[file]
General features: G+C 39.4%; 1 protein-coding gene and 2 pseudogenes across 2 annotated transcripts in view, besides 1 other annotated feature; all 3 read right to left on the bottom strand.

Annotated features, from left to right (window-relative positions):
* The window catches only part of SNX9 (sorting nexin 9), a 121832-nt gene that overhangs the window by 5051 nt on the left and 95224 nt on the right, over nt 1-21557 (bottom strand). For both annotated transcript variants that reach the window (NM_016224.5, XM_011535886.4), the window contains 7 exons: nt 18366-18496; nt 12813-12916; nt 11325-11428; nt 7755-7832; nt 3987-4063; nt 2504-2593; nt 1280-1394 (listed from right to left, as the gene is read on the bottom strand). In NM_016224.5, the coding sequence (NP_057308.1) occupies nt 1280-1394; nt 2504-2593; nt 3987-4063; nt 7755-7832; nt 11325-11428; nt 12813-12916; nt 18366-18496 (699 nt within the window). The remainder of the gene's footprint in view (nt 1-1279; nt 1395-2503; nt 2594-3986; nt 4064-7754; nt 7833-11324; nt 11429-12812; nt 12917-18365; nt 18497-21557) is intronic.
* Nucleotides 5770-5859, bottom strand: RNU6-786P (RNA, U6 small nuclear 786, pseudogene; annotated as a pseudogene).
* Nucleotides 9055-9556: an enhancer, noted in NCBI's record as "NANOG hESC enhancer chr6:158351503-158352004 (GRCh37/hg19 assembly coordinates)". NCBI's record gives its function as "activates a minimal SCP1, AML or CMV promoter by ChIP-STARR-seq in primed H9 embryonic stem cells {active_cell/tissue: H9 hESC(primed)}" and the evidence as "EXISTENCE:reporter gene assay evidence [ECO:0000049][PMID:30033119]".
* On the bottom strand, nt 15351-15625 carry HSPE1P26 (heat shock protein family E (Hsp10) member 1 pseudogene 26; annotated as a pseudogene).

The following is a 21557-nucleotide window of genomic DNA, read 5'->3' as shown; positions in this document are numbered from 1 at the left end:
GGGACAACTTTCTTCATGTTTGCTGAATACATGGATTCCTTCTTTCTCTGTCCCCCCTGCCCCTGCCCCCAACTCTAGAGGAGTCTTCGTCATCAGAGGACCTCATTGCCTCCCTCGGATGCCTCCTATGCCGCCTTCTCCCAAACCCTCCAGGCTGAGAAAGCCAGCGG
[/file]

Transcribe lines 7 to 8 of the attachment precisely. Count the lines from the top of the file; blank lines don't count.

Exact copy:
The following is a 21557-nucleotide window of genomic DNA, read 5'->3' as shown; positions in this document are numbered from 1 at the left end:
GGGACAACTTTCTTCATGTTTGCTGAATACATGGATTCCTTCTTTCTCTGTCCCCCCTGCCCCTGCCCCCAACTCTAGAGGAGTCTTCGTCATCAGAGGACCTCATTGCCTCCCTCGGATGCCTCCTATGCCGCCTTCTCCCAAACCCTCCAGGCTGAGAAAGCCAGCGG